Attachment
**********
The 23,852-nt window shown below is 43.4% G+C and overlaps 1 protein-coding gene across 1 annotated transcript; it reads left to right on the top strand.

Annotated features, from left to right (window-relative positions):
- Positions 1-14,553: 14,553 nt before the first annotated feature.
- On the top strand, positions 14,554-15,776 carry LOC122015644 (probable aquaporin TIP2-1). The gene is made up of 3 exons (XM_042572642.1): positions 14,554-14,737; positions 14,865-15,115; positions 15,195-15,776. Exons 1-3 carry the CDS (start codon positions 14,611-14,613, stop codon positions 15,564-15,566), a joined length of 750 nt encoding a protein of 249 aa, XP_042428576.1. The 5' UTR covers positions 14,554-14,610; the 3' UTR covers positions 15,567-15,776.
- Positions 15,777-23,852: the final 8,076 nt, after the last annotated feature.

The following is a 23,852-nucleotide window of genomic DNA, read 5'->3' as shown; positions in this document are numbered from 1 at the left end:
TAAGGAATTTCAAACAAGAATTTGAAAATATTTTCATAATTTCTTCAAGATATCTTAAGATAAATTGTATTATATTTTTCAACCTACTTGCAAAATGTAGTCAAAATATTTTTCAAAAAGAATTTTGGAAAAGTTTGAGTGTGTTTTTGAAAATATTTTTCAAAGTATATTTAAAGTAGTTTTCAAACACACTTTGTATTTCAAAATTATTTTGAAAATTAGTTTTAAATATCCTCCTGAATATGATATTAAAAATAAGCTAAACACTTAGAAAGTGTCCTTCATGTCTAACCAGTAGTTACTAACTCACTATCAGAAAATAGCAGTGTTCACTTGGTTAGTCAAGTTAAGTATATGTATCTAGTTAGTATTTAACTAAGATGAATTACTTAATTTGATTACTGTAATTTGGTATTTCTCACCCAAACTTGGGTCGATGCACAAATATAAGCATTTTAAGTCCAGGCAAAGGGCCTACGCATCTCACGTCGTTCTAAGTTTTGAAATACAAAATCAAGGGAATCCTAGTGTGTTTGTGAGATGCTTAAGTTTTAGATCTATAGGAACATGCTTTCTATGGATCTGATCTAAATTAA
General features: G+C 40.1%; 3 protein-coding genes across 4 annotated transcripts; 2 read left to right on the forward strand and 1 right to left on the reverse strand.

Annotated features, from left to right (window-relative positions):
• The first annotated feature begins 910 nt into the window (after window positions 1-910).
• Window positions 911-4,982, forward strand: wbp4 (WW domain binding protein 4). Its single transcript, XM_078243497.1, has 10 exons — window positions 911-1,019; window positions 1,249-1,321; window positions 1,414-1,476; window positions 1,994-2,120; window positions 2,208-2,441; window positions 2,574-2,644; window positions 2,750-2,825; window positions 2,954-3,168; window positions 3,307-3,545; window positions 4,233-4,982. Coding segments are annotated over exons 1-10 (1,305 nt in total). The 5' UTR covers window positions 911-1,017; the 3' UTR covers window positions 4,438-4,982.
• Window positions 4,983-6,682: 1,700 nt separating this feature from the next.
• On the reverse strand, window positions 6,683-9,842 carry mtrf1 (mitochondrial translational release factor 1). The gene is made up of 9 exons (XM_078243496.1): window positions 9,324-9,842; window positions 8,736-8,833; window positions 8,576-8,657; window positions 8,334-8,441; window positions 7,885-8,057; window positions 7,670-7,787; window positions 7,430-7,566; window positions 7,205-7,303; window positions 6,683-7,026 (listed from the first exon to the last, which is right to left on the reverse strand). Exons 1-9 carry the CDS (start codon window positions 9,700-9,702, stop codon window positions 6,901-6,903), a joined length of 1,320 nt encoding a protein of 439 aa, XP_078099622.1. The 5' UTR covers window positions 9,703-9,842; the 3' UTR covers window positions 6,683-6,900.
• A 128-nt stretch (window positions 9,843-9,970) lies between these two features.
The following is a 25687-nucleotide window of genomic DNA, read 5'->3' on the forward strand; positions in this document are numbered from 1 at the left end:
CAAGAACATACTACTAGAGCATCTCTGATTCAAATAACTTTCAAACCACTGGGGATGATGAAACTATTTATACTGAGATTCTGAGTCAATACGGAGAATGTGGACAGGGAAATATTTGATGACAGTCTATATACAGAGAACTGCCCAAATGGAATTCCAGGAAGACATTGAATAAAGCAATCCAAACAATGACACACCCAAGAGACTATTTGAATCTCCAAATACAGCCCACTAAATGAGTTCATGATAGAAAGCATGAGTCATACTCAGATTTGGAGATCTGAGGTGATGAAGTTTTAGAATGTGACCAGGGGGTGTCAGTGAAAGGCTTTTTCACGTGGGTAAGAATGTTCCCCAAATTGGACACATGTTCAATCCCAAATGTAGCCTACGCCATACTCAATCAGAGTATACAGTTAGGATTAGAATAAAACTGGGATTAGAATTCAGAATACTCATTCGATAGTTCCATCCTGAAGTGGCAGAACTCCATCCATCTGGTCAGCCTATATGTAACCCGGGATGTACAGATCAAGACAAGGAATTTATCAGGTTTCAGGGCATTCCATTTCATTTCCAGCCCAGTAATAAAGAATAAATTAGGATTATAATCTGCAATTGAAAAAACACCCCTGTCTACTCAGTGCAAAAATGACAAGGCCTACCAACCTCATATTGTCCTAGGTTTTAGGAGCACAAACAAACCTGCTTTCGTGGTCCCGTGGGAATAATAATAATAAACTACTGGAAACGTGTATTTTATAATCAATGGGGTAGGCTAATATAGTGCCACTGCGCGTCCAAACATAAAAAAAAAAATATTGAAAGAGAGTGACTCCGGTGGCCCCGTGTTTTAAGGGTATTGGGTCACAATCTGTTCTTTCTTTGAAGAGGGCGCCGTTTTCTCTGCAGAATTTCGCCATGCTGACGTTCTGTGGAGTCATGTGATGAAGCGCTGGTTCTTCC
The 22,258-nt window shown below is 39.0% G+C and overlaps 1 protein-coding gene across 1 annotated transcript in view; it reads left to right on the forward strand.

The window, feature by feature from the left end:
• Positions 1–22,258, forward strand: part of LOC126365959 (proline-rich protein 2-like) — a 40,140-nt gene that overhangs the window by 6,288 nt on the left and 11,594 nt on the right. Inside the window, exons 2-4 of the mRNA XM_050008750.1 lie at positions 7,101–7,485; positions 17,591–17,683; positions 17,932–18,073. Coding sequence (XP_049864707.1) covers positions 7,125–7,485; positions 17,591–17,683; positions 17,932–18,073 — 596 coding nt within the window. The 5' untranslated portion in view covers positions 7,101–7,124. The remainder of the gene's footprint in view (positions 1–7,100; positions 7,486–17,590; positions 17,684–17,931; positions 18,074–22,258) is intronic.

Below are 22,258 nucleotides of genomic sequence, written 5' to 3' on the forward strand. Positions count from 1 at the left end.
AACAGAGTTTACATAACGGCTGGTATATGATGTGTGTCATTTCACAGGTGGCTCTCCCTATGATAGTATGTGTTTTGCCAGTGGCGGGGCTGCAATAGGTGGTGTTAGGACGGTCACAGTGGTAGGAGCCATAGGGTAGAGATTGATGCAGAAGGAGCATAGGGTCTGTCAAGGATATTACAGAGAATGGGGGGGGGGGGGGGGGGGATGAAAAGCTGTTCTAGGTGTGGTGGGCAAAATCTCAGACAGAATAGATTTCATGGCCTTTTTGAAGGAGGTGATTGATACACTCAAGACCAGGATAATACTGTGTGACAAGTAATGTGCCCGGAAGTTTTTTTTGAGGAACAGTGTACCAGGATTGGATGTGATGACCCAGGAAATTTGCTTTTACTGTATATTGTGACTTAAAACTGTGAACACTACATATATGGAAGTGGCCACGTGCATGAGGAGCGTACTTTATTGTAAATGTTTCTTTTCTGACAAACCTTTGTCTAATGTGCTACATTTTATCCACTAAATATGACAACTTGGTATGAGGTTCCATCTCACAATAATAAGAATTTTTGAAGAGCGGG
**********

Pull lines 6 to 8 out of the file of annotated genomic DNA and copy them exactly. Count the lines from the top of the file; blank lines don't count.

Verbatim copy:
The following is a 23,852-nucleotide window of genomic DNA, read 5'->3' as shown; positions in this document are numbered from 1 at the left end:
TAAGGAATTTCAAACAAGAATTTGAAAATATTTTCATAATTTCTTCAAGATATCTTAAGATAAATTGTATTATATTTTTCAACCTACTTGCAAAATGTAGTCAAAATATTTTTCAAAAAGAATTTTGGAAAAGTTTGAGTGTGTTTTTGAAAATATTTTTCAAAGTATATTTAAAGTAGTTTTCAAACACACTTTGTATTTCAAAATTATTTTGAAAATTAGTTTTAAATATCCTCCTGAATATGATATTAAAAATAAGCTAAACACTTAGAAAGTGTCCTTCATGTCTAACCAGTAGTTACTAACTCACTATCAGAAAATAGCAGTGTTCACTTGGTTAGTCAAGTTAAGTATATGTATCTAGTTAGTATTTAACTAAGATGAATTACTTAATTTGATTACTGTAATTTGGTATTTCTCACCCAAACTTGGGTCGATGCACAAATATAAGCATTTTAAGTCCAGGCAAAGGGCCTACGCATCTCACGTCGTTCTAAGTTTTGAAATACAAAATCAAGGGAATCCTAGTGTGTTTGTGAGATGCTTAAGTTTTAGATCTATAGGAACATGCTTTCTATGGATCTGATCTAAATTAA
General features: G+C 40.1%; 3 protein-coding genes across 4 annotated transcripts; 2 read left to right on the forward strand and 1 right to left on the reverse strand.